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Horror of being a refugee in Uganda

Harriet adjusted her placard and stood in line at Railway grounds on Jinja road.


“Respect All Regardless of Sexual Orientation” her placard read.

She was preparing to participate in a peaceful march to launch the awareness week for the Fifth Annual Sexual and Gender-Based Violence in Peace organised by the Refugee Law Project (RLP).

The light-skinned 34-year-old Congolese refugee ran away from her home country in September 2001 to find peace in Uganda.

While there are no bullets flying past her daily, Uganda has not offered much of a peaceful life.

“I’m from Bukavu, Congo. My father who was a truck driver was killed but we don’t know who killed him. One time when [Joseph] Kabila took over, rebels entered my house and asked for my brothers. My mother had hidden them in the ceiling. So,  the rebels killed my mother and raped me,” Harriet recalls.

She took refuge at her pastor’s home. But at the time, it was dangerous for Congolese to associate with Rwandans. Since the pastor was of Rwandan extraction, he was hunted and killed, prompting Harriet to move east to Beni in 1997 where she stayed with her brother, Katita Ngongo, a journalist.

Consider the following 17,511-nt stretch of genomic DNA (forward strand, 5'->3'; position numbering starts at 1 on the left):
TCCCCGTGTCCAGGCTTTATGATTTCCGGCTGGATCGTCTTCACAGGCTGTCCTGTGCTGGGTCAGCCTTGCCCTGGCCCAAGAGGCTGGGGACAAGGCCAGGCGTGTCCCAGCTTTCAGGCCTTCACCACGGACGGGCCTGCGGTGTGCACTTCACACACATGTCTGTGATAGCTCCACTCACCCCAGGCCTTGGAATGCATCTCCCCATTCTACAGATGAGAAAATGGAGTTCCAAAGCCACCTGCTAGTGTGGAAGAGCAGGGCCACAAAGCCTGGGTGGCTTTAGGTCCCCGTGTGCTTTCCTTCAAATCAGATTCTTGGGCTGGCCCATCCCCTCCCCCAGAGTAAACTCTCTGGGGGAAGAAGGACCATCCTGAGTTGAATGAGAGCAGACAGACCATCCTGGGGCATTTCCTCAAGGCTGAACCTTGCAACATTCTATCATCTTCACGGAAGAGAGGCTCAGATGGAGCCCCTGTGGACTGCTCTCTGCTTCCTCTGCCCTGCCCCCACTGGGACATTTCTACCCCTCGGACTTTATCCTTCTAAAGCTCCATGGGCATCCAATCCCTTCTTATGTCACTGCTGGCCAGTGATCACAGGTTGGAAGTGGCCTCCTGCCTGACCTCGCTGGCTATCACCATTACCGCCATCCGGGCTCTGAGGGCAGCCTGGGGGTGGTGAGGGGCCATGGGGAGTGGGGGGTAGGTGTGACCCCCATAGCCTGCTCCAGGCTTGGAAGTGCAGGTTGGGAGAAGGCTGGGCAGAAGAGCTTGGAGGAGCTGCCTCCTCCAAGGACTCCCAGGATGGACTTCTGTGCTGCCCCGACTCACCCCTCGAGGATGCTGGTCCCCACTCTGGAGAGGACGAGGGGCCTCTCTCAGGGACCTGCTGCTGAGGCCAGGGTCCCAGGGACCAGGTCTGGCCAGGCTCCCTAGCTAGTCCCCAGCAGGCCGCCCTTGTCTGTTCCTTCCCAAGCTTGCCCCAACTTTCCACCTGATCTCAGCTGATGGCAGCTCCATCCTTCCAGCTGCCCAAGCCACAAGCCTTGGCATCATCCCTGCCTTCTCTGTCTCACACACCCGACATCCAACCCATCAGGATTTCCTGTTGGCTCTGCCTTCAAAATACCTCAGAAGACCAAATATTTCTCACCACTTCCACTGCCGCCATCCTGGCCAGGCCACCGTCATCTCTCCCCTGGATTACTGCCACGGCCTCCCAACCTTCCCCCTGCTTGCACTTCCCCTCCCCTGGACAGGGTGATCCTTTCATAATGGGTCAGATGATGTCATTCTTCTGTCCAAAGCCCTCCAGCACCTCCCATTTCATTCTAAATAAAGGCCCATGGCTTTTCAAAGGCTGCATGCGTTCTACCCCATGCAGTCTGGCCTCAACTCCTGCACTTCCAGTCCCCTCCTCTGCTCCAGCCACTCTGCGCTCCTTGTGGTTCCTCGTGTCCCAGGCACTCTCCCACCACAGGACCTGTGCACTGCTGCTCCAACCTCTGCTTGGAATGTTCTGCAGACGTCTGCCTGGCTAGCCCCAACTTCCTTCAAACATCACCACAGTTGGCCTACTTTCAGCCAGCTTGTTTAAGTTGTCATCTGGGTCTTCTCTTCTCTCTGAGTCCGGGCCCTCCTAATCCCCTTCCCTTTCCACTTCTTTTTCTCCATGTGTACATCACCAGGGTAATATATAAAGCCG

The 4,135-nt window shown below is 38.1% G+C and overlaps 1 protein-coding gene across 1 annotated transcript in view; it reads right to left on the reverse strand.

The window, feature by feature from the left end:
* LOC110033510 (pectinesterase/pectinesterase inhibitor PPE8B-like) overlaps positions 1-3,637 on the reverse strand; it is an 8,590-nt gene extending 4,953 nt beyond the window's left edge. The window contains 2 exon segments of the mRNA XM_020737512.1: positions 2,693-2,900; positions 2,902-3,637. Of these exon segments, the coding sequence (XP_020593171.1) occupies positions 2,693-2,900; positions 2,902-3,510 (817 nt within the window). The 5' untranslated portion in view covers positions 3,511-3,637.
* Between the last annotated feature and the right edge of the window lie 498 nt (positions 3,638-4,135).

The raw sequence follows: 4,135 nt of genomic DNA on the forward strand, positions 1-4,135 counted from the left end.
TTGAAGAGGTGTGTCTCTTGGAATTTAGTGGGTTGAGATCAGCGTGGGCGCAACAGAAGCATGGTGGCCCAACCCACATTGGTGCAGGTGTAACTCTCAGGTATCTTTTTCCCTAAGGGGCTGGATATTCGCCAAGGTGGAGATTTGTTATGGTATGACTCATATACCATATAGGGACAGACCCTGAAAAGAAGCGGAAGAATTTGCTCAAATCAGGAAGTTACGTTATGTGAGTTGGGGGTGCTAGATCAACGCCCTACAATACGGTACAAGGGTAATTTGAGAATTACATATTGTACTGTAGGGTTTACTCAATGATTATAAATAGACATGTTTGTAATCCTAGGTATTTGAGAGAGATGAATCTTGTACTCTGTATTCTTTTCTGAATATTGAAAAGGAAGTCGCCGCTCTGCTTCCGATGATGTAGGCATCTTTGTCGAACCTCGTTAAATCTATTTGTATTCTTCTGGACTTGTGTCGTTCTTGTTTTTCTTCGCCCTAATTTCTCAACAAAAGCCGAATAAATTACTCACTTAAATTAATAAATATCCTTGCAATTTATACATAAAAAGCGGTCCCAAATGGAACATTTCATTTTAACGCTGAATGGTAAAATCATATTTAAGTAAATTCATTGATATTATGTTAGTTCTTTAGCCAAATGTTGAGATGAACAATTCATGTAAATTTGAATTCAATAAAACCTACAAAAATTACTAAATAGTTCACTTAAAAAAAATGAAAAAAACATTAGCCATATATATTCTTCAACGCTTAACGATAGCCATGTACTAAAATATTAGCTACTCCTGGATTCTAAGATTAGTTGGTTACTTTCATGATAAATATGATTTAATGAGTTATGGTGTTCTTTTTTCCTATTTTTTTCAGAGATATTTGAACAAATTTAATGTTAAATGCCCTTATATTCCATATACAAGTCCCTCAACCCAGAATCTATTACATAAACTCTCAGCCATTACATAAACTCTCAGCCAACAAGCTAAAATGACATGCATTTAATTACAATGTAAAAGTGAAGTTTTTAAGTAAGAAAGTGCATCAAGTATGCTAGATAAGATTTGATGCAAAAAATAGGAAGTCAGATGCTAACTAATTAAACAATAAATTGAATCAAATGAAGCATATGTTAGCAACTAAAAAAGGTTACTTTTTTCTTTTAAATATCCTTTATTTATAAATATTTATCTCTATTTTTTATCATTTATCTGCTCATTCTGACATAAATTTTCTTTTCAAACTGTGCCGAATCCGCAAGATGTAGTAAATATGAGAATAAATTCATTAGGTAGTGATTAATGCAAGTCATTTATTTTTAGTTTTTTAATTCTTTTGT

When war broke out again in 2001, soldiers attacked her home and killed her brother.

“I heard the door break in and they asked that we give them our brother. They asked for all his work, his recordings. We said we did not know where he kept his things. When I carried my baby so they could feel sorry for me, they just continued to beat me. I ran away with some people into the bush and then found a truck driver who helped me cross the border to Kasese,” she narrates.

The trucker then brought her to Kinawataka slum in Mbuya, where she found refuge with a Ugandan woman. She then went to the United Nations High Commissioner for Refugees, where she acquired a permit for refugee status. To make ends meet, she started working in a restaurant.

But the money from here was insufficient; so, a friend encouraged her to abandon the restaurant and start a new line of work.

“The situation got worse and I had to work. I met a Ugandan friend who invited me into sex work. She said that as a woman how can I fail to find work when I move with my ‘shop’ which can get me money? She took me to a bar in Bugolobi. She showed me how to get customers. My first pay was Shs 10,000 a night ... I started living with her in Kitintale,” Harriet explains.